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When do imported cigarettes count as ‘humanitarian’ aid?
Gordon Feller uncovers some curious fundraising techniques in Russia.
The Russian Orthodox Church has never shied away from making money to stay solvent. It runs a factory that produces and sells icons and candles, bishops bless automobiles in exchange for pocket change, and one diocese has entered into a high-profile bottled-water venture with private partners.
But this is small change compared to the big business that is being conducted by the Patriarchate’s Department of External Affairs. It is founding banks, importing duty-free cigarettes and is a partner in an oil-exporting business that had a turnover of two billion dollars last year. That makes the Church a major business concern by any measure.
One of its biggest revenue sources is International Economic Partnership, or MES, one of Russia’s major oil exporters and a partner with the Church. MES belongs to a unique class of traders that sells quotas of oil allotted to them by the Federal Government. A company such as MES can buy oil wholesale from Russian producers and then sell it over the border, usually enjoying a variety of tax breaks.
Early last year, MES was granted the right to export 4.5 million tons of oil during 1996: ‘They’re allowed to keep the profits from these operations, usually tax free, and use that to fund whatever they’re supposed to be doing,’ said one observer who asked not to be named. Everyone’s happy: the Government can patronize organizations without funding them through the budget; producers receive hard currency for their oil; and the exporter gains a cash cow.
Reports surfaced last summer that Patriarch Alexei had personally approached President Boris Yeltsin with a request to set aside 650 tons of oil for the Church to export duty-free. Proceeds from the sale, to Germany’s MRH company, were to be used to purchase a collection of Orthodox art outside of the country for Moscow’s Christ the Saviour Cathedral.
Nevertheless, Archbishop Sergei, who oversees the Moscow Patriarchate’s Management Department, announced in September that ‘the Russian Orthodox Church is not and never has been involved in the oil business, and the Synod has recommended that priests do not participate in business’.
Yet oil trading is not the Church’s only business. Last year it was one of Russia’s largest importers of tobacco, accounting for one in every ten cigarettes legally imported into the country. The Church’s cigarette imports have been classified as ‘humanitarian aid’. Under Russian law there are no import taxes on such aid.
‘Two years ago, a Dutch cigarette producer approached us with a request to allow them to give their surplus production [over what they could sell in Europe] to the Russian Orthodox Church in the form of humanitarian aid,’ said Valery Solovyov, executive secretary of the Commission on International Humanitarian and Technological Aid. As a result, the Moscow Patriarchate was granted the right to import 50,000 tons of tobacco duty-free.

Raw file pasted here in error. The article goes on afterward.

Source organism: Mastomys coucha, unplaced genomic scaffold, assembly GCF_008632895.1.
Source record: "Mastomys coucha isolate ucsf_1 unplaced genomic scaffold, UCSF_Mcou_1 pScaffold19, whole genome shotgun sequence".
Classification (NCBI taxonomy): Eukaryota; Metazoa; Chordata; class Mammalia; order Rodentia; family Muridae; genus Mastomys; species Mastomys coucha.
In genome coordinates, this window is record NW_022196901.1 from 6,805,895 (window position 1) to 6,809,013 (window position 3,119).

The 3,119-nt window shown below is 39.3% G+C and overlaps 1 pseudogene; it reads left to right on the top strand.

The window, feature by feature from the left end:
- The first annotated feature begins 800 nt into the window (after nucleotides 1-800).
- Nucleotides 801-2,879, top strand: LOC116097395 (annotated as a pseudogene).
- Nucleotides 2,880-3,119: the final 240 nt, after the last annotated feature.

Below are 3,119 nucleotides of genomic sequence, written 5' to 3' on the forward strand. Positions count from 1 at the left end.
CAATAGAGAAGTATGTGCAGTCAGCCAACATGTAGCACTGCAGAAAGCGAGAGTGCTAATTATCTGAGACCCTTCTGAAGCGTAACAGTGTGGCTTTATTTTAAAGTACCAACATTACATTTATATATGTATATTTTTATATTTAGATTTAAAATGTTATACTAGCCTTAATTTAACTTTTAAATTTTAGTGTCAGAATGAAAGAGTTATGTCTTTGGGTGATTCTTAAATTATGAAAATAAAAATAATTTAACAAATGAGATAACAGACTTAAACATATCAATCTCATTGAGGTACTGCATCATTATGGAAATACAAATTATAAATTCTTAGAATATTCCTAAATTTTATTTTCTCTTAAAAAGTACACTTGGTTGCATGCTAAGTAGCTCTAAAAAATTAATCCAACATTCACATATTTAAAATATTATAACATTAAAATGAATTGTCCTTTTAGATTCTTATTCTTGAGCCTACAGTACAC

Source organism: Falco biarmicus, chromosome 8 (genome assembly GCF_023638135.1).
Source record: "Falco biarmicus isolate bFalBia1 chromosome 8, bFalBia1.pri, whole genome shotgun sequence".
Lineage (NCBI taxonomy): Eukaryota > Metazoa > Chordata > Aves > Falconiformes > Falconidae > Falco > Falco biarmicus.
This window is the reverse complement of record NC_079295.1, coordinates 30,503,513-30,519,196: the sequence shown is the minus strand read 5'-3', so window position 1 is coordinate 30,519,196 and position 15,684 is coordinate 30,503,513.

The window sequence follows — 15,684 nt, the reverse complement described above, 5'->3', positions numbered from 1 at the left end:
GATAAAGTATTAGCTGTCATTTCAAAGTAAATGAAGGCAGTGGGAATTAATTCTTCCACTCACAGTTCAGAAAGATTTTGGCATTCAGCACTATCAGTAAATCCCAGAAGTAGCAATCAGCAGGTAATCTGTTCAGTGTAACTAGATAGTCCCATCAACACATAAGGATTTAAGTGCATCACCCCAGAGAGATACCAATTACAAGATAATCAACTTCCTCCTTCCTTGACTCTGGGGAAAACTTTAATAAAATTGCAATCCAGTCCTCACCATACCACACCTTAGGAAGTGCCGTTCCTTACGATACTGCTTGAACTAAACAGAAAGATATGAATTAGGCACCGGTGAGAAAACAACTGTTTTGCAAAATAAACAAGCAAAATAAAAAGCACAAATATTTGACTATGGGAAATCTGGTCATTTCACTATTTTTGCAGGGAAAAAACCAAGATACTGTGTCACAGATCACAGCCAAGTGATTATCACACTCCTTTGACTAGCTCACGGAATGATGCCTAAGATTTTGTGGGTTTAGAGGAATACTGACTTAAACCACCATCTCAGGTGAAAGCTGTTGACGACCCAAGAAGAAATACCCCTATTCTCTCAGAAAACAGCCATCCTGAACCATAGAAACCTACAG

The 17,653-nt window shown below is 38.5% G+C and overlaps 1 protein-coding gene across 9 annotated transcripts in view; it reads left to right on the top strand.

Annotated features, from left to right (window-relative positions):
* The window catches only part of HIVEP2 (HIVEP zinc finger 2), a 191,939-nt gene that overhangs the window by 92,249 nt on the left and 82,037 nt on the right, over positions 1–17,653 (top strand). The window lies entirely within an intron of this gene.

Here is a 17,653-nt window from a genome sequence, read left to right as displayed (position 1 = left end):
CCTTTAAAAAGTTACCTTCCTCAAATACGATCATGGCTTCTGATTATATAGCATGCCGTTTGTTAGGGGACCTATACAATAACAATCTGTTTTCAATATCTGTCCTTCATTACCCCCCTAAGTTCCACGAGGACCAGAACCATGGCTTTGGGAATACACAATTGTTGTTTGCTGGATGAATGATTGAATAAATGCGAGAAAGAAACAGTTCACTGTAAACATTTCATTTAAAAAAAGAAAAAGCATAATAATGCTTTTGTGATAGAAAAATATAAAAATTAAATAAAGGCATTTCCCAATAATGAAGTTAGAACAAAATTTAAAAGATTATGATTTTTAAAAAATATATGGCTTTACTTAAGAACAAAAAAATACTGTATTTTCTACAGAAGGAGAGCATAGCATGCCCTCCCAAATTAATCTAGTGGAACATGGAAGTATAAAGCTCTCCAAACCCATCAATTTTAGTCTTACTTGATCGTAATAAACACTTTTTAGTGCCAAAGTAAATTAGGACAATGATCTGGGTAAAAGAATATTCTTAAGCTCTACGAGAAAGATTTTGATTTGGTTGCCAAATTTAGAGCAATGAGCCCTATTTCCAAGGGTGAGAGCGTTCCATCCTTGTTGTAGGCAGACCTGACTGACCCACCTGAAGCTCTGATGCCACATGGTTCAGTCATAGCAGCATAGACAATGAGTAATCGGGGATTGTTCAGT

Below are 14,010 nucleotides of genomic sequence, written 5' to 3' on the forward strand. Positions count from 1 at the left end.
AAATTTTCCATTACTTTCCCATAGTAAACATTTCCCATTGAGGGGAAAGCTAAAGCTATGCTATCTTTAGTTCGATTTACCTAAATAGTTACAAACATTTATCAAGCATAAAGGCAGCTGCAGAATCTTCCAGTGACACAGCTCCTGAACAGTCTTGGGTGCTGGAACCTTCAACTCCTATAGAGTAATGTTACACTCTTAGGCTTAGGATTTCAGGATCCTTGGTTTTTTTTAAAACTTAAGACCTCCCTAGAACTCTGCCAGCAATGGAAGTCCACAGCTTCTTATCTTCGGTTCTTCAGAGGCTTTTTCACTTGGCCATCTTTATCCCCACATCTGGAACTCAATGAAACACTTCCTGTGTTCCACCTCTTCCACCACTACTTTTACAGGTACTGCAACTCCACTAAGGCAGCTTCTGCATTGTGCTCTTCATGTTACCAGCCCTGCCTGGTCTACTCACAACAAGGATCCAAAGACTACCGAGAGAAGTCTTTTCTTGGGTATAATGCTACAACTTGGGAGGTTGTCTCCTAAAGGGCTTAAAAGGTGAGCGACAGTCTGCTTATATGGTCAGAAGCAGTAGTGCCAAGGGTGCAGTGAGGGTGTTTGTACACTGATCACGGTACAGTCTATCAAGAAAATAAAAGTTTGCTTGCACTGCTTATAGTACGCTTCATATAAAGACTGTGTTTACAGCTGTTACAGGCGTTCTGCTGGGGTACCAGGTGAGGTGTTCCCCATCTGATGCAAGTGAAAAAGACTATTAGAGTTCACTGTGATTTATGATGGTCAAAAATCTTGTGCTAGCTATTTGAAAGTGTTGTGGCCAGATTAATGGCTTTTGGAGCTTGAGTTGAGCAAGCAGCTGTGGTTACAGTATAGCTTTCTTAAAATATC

According to Geny Ugolnikov, director of market research for the importers’ association, ‘the main volume of cigarette imports – in the form of humanitarian aid for the Church – has come in 1996, following the National Sports Fund’s loss of its privileges for tobacco imports’.
Vladimir Smirnov, an adviser at the National Importers Co-operation Association, said that the Church has become Russia’s largest tobacco importer. ‘None of the known importers can boast of such volumes,’ he added.
Last September a presidential decree disqualified excise goods like cigarettes from being considered as humanitarian aid. With that decree the import scheme ended.
The Moscow Patriarchate has not limited its business activities to mercantile operations. Over the past four years, and in spite of a canonized ban on this form of activity, its subdivisions have founded several banks.
Alexander Nezhny, who has written a number of exposés on the Patriarchate, suspects that it is also involved in the diamond-mining industry: ‘Last summer,’ he says, ‘the Patriarch personally participated in the opening ceremonies of a cleaning plant at the Aikhau mine in Yakutia, where Russia’s largest diamond resources are located’. The Patriarch’s flight to Yakutia can be easily enough explained. But the fact that he put up with the participation of local shamans in the ceremony, which he would not usually do, suggests that his reasons for going went beyond a simple desire to bless another factory.
The Russian Orthodox Church is not the only religious organization with business dealings. Most Protestant churches, unlike the Orthodox Church, do not have canonized limitations on profit-making. And, according to one expert on the financial affairs of the Roman Catholic Church, the Vatican’s largest commercial project in Russia involves securities investments totalling nearly $500 million.
Secular concern about the Orthodox Church’s business activities centre on the fact that they are not openly declared and depend on favours from the Government. ‘The only problem,’ said one government analyst, who asked to remain anonymous, ‘is that the size of these privileges is too great and with its secular operations the Moscow Patriarchate has started to look like the National Sports Fund’.
Gordon Feller is a freelance journalist based in St Petersburg.
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